a birthday cake
Last week was a friend’s birthday from the neighborhood, he was an almost instant friend to me when we met last summer, and, in fact, was the first guy we had into our home for dinner one hot, hazy day last July. A picture hangs on our dining room wall of that holy dinner, a dinner that we gave Anthony a knife, and he was shocked that we would trust a stranger in our kitchen with such a weapon. Hey, we just needed the zuchinni chopped.
The progression of our friendship is one I had only dreamed of seeing happen after months of pondering if friendship with those I was interacting with on the streets was possible. Anthony is “proof” that it is. He doesn’t live on the street, though, but some might think of him as homeless just because of how he looks. That is a very common misconception, actually, for the majority of those Sher and I hang out with and host at our dinners and small groups have rooms. Not, homes, mind you. Small, dingy, dirty, rooms. It isn’t really any better than being homeless, except for the protection from the Chicago weather and violence.
Anthony has brought us pizza to eat on a Sunday afternoon, he has been given our keys to wait at our place because we kept missing a package, and he calls to check up on me often. Anthony knows I don’t cook much, and has been calling to bring me by Chinese the past few days. Anthony told me the other day after a scary occurence happened in front of me at the intersection right next to my house that if I ever needed someone to walk with me, to call him. At midnight? I asked. He said, yes, wake me up. Anthony is not much taller than I, but a buddy would make all the difference in the world late at night on the streets near our place.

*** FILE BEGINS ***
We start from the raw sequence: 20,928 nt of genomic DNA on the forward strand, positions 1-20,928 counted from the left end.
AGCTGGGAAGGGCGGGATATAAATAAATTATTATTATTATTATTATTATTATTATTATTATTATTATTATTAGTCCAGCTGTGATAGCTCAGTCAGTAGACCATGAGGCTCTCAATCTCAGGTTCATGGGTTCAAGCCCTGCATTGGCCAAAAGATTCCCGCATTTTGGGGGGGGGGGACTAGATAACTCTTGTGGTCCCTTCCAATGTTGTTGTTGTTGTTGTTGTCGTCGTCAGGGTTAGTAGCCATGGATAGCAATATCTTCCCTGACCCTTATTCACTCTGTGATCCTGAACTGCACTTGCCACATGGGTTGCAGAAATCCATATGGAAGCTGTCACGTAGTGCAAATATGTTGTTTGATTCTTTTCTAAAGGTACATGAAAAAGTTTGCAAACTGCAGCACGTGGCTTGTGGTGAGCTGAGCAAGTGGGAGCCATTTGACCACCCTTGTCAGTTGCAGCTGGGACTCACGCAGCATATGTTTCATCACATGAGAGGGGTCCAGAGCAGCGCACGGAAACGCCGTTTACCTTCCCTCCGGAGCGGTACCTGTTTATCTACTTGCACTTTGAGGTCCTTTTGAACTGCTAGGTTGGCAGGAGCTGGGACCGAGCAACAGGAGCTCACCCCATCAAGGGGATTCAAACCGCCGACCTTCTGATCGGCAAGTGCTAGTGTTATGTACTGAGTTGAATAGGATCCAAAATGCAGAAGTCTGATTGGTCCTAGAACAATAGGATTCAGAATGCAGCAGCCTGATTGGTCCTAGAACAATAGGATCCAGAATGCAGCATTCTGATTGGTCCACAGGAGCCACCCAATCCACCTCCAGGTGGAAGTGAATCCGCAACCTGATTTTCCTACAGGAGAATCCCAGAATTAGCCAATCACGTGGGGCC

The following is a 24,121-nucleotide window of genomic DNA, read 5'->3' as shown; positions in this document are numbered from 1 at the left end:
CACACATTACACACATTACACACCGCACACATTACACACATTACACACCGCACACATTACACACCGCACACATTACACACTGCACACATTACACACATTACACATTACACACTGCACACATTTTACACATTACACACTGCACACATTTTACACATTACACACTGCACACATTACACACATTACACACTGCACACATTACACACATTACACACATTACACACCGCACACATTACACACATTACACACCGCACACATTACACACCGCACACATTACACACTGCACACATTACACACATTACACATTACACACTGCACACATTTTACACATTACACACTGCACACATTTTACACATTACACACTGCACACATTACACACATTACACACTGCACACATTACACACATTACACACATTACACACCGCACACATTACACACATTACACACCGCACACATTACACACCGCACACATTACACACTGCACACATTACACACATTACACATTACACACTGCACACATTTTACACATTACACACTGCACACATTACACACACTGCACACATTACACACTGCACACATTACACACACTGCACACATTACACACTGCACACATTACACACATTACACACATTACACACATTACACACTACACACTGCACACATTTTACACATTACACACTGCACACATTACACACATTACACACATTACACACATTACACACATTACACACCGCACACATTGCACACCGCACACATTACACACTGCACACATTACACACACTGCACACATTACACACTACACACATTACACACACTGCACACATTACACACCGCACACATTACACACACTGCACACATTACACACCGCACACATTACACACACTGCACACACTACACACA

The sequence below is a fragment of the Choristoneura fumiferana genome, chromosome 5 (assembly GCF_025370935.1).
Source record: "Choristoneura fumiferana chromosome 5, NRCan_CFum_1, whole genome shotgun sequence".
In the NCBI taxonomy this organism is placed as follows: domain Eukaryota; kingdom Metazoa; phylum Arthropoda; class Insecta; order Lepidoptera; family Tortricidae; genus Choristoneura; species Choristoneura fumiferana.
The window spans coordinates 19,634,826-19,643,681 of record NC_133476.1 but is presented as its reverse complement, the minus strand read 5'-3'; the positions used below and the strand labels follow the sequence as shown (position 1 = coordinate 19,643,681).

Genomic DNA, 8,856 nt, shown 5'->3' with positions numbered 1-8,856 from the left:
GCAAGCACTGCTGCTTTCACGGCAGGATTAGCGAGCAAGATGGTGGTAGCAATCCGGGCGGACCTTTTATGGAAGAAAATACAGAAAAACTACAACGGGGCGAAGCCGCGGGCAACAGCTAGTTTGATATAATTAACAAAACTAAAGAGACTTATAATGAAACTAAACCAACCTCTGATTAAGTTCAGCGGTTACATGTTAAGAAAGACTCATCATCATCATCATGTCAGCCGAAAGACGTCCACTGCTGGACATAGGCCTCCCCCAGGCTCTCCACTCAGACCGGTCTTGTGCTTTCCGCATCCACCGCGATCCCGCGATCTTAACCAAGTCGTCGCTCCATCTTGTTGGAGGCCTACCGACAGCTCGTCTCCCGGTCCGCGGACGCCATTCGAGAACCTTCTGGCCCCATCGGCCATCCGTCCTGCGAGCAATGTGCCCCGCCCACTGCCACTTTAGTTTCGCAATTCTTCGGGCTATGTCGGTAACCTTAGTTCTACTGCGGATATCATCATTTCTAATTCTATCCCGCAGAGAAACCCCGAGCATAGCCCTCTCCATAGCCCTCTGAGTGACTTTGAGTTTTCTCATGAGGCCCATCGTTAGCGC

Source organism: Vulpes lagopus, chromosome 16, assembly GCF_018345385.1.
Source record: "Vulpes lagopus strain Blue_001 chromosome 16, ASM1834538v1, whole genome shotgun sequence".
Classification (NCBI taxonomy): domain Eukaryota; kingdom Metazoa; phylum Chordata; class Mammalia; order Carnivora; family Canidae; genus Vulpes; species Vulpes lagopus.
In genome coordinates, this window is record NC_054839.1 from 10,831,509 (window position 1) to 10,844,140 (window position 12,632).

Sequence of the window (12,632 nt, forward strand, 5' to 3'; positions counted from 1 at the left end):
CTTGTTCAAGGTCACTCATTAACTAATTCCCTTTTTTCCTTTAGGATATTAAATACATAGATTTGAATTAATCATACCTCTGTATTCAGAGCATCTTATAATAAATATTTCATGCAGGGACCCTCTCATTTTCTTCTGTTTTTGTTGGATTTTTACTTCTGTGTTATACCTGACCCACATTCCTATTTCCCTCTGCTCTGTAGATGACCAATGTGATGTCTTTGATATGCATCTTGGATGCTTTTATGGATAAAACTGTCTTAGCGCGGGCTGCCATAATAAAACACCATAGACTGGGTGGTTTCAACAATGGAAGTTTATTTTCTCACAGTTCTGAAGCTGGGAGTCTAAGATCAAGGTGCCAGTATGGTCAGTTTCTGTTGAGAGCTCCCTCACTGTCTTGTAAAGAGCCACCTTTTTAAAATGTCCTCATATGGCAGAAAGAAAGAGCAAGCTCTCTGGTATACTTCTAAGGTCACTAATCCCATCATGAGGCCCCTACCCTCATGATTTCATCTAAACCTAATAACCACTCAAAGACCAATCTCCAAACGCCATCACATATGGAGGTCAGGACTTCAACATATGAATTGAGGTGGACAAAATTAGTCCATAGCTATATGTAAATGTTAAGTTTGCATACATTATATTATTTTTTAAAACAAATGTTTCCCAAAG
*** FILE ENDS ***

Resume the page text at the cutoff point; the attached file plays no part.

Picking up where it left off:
On Sunday night, we all gathered for small group and a new friend from the neighborhood-over who lives at the YMCA had remembered it was Anthony’s birthday, and had bought and brought a cake with him. We tucked it away in the back room, and hinted to Anthony that he had a surprise coming to him, which he loved, of course. That night I asked him if he had done something special for his birthday the day before, he said no. Just another day. Did your sister call? Nope.
After a typically chaotic Bible study, we had dinner afterwards and then turned out the lights and brought in the lit-up cake in all of its store bought glory. Only the glow on Anthony’s face (and quite possibly mine) could outshine the many candles that were burning away. We sang our out-of-tune and heartfelt happy birthday in the very same dining room he had entered for the first time ten months before. It was such an overwhelmingly beautiful moment I can hardly think back on it without tearing up. My dear friend Anthony, happy birthday to you. I hope you felt loved on that day.